What is EBP?

“Evidence based medicine is the conscientious, explicit, and judicious use of current best evidence in making decisions about the care of individual patients. The practice of evidence based medicine means integrating individual clinical expertise with the best available external clinical evidence from systematic research.” (Sackett et al, 1996)

Evidence-based practice (EBP) means using the best, research-proven assessments and treatments in our day-to-day client care and service delivery. This means each clinician undertakes to stay in touch with the research literature and to use it as a part of their clinical decision making. EBP also means weighing the value of each part of the research evidence with clinical data and informed client choice. In other words, we need to know what the research says, share this knowledge in an unbiased way with our clients, and with those clients make decisions about care based on our evaluation. To be accountable for our EBP we should record both the decisions made and the evidence we used. Following such decisions, an EBP clinician will also collect data to show that the clinical decision is helping address the client’s goals.

EBP relies on clinicians understanding and evaluating the available research evidence and their own practice. To evaluate all the evidence would be a time consuming process and therefore a systematic approach to interpreting the research is required. This might include being a member of a journal club, an EBP interest group or using speechBITE to evaluate the treatment literature.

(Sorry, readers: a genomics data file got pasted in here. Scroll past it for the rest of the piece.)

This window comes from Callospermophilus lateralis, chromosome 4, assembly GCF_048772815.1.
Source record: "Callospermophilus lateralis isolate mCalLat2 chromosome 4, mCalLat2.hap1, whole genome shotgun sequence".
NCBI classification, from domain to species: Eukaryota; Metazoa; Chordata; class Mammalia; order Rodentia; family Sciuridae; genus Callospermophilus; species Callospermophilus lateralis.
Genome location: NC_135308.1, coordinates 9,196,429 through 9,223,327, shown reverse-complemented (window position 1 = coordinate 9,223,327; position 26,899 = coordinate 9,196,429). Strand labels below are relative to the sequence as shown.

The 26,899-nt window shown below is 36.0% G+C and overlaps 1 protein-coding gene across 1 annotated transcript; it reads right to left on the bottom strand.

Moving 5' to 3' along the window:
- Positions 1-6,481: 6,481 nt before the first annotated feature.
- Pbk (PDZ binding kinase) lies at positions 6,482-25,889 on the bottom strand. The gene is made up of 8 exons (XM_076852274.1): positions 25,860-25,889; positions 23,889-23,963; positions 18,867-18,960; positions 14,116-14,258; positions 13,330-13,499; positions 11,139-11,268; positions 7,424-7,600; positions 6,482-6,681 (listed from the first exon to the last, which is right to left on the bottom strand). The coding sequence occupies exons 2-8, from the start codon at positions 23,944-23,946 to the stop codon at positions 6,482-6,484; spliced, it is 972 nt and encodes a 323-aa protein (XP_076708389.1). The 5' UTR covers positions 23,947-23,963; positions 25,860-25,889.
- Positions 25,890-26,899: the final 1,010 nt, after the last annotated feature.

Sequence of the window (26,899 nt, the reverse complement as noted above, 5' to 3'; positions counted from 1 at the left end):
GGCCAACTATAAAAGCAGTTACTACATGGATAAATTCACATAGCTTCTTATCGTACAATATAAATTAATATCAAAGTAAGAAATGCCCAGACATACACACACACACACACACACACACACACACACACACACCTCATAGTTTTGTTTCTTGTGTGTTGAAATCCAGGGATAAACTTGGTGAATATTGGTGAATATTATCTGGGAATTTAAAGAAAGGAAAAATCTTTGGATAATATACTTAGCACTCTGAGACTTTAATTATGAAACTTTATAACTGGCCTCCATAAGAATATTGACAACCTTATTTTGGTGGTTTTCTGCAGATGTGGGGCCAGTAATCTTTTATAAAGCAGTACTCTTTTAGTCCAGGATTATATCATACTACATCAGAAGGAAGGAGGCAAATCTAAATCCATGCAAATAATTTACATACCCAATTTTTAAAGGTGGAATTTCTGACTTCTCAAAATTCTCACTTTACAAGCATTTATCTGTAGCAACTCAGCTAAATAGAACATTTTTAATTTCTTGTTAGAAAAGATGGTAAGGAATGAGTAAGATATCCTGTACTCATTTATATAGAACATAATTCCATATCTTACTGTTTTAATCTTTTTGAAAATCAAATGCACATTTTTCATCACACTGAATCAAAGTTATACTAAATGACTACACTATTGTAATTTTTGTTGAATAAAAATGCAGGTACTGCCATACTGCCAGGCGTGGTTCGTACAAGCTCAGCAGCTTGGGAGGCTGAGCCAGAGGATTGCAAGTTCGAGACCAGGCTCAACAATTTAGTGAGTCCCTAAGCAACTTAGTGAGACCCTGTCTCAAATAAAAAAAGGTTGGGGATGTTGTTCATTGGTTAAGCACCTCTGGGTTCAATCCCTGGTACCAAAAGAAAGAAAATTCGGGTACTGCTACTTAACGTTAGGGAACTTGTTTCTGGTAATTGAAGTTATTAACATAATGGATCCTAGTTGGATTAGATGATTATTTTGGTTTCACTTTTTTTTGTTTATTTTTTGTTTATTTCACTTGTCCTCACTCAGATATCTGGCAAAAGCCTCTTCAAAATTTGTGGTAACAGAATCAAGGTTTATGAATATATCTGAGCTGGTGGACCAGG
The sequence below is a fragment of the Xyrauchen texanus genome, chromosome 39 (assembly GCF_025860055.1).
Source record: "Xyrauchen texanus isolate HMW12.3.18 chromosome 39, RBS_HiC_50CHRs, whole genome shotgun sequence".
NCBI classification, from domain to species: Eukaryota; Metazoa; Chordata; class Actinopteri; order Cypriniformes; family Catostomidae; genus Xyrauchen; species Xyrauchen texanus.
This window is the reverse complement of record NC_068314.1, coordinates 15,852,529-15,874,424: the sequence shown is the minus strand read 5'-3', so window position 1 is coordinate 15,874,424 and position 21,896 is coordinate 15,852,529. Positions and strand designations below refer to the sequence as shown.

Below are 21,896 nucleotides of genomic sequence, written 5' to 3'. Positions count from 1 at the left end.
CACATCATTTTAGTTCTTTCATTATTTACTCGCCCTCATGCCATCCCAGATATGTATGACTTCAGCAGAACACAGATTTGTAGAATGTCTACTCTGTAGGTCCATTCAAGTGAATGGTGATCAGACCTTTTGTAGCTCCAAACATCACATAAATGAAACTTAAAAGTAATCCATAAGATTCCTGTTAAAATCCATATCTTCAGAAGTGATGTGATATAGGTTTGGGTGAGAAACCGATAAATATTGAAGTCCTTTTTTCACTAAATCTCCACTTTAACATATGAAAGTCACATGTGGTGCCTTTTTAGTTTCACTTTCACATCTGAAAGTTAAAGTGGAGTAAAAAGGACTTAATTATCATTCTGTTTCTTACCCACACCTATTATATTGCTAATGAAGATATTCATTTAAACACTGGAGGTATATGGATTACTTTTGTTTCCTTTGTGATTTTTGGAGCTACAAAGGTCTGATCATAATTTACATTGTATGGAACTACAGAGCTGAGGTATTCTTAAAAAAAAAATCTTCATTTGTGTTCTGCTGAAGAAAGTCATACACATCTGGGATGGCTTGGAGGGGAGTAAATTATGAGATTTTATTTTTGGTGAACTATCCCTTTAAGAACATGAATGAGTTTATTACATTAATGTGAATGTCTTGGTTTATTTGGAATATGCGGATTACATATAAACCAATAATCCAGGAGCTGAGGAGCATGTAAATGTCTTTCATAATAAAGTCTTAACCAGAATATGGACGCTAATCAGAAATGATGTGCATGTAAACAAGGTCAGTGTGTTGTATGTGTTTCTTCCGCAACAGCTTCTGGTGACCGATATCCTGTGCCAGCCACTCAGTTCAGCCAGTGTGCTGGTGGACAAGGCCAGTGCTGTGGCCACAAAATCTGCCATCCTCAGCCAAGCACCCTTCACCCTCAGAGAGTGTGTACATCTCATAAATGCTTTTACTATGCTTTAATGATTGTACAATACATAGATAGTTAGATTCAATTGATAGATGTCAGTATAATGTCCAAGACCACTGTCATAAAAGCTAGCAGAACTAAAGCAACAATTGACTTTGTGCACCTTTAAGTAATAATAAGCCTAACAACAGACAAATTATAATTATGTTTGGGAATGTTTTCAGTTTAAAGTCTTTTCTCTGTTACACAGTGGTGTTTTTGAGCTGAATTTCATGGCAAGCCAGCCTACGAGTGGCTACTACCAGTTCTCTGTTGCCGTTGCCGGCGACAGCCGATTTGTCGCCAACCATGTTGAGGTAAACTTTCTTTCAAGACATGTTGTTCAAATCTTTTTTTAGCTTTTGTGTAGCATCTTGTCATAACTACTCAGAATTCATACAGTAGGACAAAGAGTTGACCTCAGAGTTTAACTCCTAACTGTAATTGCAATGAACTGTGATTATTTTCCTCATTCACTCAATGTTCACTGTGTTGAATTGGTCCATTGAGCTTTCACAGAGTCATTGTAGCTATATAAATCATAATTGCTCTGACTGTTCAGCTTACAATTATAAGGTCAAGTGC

Using EBP means giving the best possible care to our clients and letting go of old or ineffective practices when a different way is possible and shown to be effective. It means choosing client focussed service delivery and being able to explain why we should do it that way, rather than being compelled to use budget conscious service delivery because we can’t prove our treatments are effective.

What does the EBP process involve?

There are a number of EBP processes which have been developed to help clinicians implement EBP in the workplace and a number of  EBP websites which explain the steps involved.

The most common procedure follows 6 steps:

  1. Formulate a clinical question
  2. Search the literature
  3. Sort, read and critique the literature
  4. Come to a “clinical bottom line”, in other words recommendations for day-to-day practice based only on the best available literature.
  5. Implement the recommendations, documenting them, any changes you choose to make and the outcomes of your intervention. In implementing the recommendations you apply the research to your clinical setting and client. You need to include your client and the service provider in this implementation process. In other words, apply the evidence to the situation in consultation with those who it will affect.
  6. Share the results of your EBP with others, ideally through writing them up.

Although traditionally EBP training emphasised accessing and appraising the research evidence, recently there has been a drive to increase clinician awareness of the three components of the EBP process (research evidence, clinical data and informed client choice). This has led to the term E3BP being introduced to reflect these three essential components (Dollaghan, 2007).

There are also a range of online EBP resources available to make the process easier, including already published systematic reviews, critically appraised papers (CAPs) and critically appraised topics (CATs).

How does speechBITE help in the EBP process?

speechBITE aims to reduce the time and challenges associated with accessing and appraising the research evidence in order to make EBP easier for all clinicians. We’ve done this by searching, indexing and rating the quality of 1000′s of treatment papers for you.

 

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